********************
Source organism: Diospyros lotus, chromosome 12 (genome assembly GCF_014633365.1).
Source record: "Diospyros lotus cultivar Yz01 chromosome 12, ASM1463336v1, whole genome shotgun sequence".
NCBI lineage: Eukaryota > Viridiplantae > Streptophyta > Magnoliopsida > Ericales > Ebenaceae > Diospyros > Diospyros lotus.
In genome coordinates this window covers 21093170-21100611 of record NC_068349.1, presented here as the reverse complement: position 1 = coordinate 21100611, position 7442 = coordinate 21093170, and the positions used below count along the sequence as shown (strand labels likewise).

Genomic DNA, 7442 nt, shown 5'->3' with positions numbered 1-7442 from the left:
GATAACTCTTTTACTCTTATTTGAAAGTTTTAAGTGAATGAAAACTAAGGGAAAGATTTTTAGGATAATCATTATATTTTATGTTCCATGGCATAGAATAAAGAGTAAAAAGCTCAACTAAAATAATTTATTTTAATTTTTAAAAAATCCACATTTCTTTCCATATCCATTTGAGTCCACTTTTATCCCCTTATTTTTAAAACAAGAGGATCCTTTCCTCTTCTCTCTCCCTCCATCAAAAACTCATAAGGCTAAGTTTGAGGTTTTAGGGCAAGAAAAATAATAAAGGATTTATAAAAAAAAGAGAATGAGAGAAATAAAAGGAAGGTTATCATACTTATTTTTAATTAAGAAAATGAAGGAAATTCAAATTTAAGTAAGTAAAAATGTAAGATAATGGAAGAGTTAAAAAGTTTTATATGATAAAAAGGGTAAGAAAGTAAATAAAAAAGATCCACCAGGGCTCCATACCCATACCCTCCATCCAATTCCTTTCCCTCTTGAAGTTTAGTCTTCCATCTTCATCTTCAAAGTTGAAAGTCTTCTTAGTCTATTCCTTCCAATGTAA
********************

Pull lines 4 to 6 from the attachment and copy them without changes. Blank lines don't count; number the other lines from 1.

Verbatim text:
In genome coordinates this window covers 21093170-21100611 of record NC_068349.1, presented here as the reverse complement: position 1 = coordinate 21100611, position 7442 = coordinate 21093170, and the positions used below count along the sequence as shown (strand labels likewise).

Genomic DNA, 7442 nt, shown 5'->3' with positions numbered 1-7442 from the left:
GATAACTCTTTTACTCTTATTTGAAAGTTTTAAGTGAATGAAAACTAAGGGAAAGATTTTTAGGATAATCATTATATTTTATGTTCCATGGCATAGAATAAAGAGTAAAAAGCTCAACTAAAATAATTTATTTTAATTTTTAAAAAATCCACATTTCTTTCCATATCCATTTGAGTCCACTTTTATCCCCTTATTTTTAAAACAAGAGGATCCTTTCCTCTTCTCTCTCCCTCCATCAAAAACTCATAAGGCTAAGTTTGAGGTTTTAGGGCAAGAAAAATAATAAAGGATTTATAAAAAAAAGAGAATGAGAGAAATAAAAGGAAGGTTATCATACTTATTTTTAATTAAGAAAATGAAGGAAATTCAAATTTAAGTAAGTAAAAATGTAAGATAATGGAAGAGTTAAAAAGTTTTATATGATAAAAAGGGTAAGAAAGTAAATAAAAAAGATCCACCAGGGCTCCATACCCATACCCTCCATCCAATTCCTTTCCCTCTTGAAGTTTAGTCTTCCATCTTCATCTTCAAAGTTGAAAGTCTTCTTAGTCTATTCCTTCCAATGTAA